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Evolution of the bilaterian mouth and anus

Abstract

It is widely held that the bilaterian tubular gut with mouth and anus evolved from a simple gut with one major gastric opening. However, there is no consensus on how this happened. Did the single gastric opening evolve into a mouth, with the anus forming elsewhere in the body (protostomy), or did it evolve into an anus, with the mouth forming elsewhere (deuterostomy), or did it evolve into both mouth and anus (amphistomy)? These questions are addressed by the comparison of developmental fates of the blastopore, the opening of the embryonic gut, in diverse animals that live today. Here we review comparative data on the identity and fate of blastoporal tissue, investigate how the formation of the through-gut relates to the major body axes, and discuss to what extent evolutionary scenarios are consistent with these data. Available evidence indicates that stem bilaterians had a slit-like gastric opening that was partially closed in subsequent evolution, leaving open the anus and most likely also the mouth, which would favour amphistomy. We discuss remaining difficulties, and outline directions for future research.

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Fig. 1: Theories for the evolutionary origin of mouth and anus in the bilaterians.
Fig. 2: Two conflicting possibilities of how the body axes in cnidarians and bilaterians are related, based on different interpretations of axial Hox, canonical Wnt and Bmp activity.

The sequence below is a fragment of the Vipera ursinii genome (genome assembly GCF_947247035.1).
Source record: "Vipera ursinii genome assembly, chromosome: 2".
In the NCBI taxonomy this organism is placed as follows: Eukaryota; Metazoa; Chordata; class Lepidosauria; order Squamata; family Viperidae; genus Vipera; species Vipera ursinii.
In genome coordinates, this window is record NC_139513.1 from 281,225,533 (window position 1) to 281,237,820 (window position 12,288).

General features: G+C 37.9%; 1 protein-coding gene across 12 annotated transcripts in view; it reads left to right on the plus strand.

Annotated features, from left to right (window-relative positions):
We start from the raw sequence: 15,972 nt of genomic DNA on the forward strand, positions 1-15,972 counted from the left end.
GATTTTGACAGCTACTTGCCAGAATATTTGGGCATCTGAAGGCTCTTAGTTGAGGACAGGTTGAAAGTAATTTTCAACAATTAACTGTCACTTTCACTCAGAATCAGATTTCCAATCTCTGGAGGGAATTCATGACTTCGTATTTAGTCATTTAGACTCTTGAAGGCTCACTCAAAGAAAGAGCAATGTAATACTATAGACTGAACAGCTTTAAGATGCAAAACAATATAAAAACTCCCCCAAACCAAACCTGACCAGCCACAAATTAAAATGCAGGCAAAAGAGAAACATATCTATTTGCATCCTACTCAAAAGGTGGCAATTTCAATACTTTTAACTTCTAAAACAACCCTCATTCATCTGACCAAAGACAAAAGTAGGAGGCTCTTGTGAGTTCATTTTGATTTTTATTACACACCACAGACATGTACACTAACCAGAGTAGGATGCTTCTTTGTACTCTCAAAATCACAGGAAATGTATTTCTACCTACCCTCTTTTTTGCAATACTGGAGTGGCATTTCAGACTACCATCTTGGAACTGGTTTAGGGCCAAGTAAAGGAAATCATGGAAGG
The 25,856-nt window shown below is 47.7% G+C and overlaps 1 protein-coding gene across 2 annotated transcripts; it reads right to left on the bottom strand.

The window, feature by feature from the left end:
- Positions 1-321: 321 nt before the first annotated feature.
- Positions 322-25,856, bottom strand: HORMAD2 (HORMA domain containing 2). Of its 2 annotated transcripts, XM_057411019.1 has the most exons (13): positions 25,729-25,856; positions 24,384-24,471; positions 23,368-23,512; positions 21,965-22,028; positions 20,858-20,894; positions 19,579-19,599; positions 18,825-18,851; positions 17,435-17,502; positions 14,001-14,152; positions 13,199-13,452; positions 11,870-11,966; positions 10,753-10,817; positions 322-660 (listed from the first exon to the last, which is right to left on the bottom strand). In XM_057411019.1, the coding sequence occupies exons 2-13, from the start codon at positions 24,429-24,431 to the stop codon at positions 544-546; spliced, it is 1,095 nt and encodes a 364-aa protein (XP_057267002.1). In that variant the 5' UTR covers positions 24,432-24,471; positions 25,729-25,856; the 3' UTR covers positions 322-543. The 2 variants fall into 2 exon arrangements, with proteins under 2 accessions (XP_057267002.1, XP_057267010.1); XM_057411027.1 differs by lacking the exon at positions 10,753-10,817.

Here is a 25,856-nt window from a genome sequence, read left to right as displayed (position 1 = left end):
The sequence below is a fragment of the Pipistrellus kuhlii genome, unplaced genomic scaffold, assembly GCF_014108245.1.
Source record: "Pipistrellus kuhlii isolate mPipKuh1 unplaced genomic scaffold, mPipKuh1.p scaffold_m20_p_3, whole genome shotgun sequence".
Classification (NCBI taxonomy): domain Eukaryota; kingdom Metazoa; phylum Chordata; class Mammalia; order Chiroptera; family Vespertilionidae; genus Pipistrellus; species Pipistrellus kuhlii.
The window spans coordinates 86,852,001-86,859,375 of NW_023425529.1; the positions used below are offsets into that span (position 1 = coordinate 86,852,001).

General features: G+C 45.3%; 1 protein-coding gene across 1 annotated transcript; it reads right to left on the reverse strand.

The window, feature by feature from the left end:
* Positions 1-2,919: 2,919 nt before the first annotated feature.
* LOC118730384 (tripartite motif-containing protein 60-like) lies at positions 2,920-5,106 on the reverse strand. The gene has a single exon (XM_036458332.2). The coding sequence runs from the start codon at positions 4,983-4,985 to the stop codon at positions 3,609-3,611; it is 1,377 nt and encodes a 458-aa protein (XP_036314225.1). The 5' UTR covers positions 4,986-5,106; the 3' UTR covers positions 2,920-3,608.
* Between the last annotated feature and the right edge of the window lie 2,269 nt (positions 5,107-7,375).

Fig. 3: Fates of the blastoporal opening and of the periblastoporal tissue.
Fig. 4: Ancestral state reconstruction of the fate of blastoporal tissue.
Fig. 5: Gene expression in the circumblastoporal tissue.
Fig. 6: Morphology of the central nervous system in bilaterians and the evolution of a bilaterian ancestor from the trochaea.

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Acknowledgements

We thank R. Schnabel (TU Braunschweig, Germany) for new information about Caenorhabditis embryology.

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C.N. conceived the paper and wrote the sections on morphology and embryology in the Supplementary Information. T.B. wrote the sections gene expression and performed ancestral state reconstructions. D.A. elaborated and illustrated options for mouth and anus evolution. All three authors wrote the main paper and discussed the whole manuscript.

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Correspondence to Claus Nielsen or Thibaut Brunet or Detlev Arendt.

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Nielsen, C., Brunet, T. & Arendt, D. Evolution of the bilaterian mouth and anus. Nat Ecol Evol 2, 1358–1376 (2018). https://doi.org/10.1038/s41559-018-0641-0

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